Imagine a world where Urbit can be navigated through Midnight Commander style terminal menus — where app developers have an alternative to web interfaces.
Homunculus is an agent that serves as a framework for building TUI front-ends for your apps. Developers will be able to define their front-end in Sail, as if they were writing a normal web interface, and Homunculus will turn it into a text based display on the terminal. Homunculus' style attribute and semantic element system will make it intuitive to describe how your text display should look and operate. You will be able to specify color, size, position, borders, layering, and make use of elements with specific functionality like inputs, and much more.
Homunculus will send terminal events like keystrokes and clicks in a format that is easily interpreted by your agent, providing a simple API to make your text interface interactive. For example, instead of just telling you that a click happened at a certain coordinate, Homunculus will tell you which one of your elements was clicked.
This project will provide the necessary infrastructure to expand terminal interfaces beyond CLIs, which is currently not feasible with %drum. Homunculus will open up the possibility for apps like terminal text editors, or even games with interfaces like the original Dwarf Fortress.
TUIs are beautiful and I believe they are highly consistent with the aesthetic vision of Urbit. Homunculus will further Urbit as a creative medium and as a vessel for unique experiences using computers.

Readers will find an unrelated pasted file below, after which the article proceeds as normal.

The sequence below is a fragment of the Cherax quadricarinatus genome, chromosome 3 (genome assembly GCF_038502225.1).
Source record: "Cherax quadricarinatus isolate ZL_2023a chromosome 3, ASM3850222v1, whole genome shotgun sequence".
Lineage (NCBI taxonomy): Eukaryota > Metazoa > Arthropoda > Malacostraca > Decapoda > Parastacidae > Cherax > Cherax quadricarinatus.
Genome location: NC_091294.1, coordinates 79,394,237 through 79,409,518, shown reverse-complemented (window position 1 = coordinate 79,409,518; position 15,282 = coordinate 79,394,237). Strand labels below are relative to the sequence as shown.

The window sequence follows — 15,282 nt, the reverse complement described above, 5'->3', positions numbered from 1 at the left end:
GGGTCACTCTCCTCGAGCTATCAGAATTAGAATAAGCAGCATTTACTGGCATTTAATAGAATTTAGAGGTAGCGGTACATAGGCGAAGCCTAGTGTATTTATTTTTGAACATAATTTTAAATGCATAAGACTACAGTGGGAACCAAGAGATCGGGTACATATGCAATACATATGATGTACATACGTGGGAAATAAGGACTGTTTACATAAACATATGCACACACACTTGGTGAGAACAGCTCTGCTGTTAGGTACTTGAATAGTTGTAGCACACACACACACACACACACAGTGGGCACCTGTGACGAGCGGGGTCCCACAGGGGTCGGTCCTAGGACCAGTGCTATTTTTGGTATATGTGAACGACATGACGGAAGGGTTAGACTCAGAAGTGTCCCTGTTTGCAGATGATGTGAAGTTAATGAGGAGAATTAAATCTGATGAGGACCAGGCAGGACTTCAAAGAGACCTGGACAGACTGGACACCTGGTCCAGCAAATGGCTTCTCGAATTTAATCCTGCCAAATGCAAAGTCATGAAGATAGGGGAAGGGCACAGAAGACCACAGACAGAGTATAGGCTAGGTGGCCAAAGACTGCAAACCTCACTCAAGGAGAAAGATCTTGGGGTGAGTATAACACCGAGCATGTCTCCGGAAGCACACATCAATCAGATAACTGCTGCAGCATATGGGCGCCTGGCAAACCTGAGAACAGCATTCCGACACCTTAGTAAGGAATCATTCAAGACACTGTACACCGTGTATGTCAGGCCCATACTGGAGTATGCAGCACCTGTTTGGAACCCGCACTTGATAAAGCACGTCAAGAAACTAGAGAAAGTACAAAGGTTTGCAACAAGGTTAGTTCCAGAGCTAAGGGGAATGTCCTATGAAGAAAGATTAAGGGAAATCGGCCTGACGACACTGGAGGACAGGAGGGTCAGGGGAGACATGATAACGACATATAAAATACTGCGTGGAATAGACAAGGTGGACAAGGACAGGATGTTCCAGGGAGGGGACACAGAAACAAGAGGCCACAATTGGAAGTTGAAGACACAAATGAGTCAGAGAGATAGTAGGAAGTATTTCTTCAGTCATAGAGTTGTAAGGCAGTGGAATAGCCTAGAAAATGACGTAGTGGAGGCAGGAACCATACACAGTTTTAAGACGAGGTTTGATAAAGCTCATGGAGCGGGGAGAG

I recently released Mast, which is an easy to use framework for building dynamic and interactive Sail front-ends that work as SPAs rather than static pages. In many ways, Homunculus is an extension of the developments that I had made building Mast, and it deals with many of the same problems, so I already have quite a bit of familiarity with the task at hand.
Milestone 1: Build Homunculus
Estimated time: 2 months
Payment: 2 stars
A Sail attribute and semantic element system will be defined allowing developers to describe the style, positioning, and functionality of their interface in the manner of semantic HTML and CSS — but uniquely designed for Urbit terminal displays (the conceptual work for this has already been done). Developers should only need to write Sail elements with these attributes and tag names, and then render this Sail and send the $manx to Homunculus.
The $manx received by Homunculus will then be parsed into output for the terminal.
Homunculus will keep track of certain details about the current state of an app's display and use this information to parse terminal input into meaningful information for the app depending on the kinds of elements rendered.
On the whole, Homunculus will serve as a terminal session manager that is analogous and alternative to %drum, but for apps that require interaction and display logic distinct from that of a CLI (which is not possible with %drum).
Currently, the runtime does not support multiple terminal clients, and Dill is effectively locked in with %drum, so Homunculus will be built using Lick. The only difference that this should entail for the user is that a simple Bash script will need to be run to connect to a session with a Homunculus app. However, once the core limitations presented by Dill and the runtime are resolved, Homunculus should be able to use Dill sessions directly, which would remove the need to start the TUI with a script.
Milestone 2: Proof of concept app implementation + Homunculus documentation
Estimated time: 1 month
Payment: 1 star
I will build a TUI file manager. It will serve as an example for how to build TUI front-ends with Homunculus. The construction of this app will follow a model where, as a front-end, it is primarily meant to be used from a locally run moon to allow for direct connection to the terminal, and it will communicate with your planet as its back-end.
Documentation will be made to provide clear explanations and examples of how to write Sail for Homunculus and integrate it in your agent to make a dynamic and interactive text display.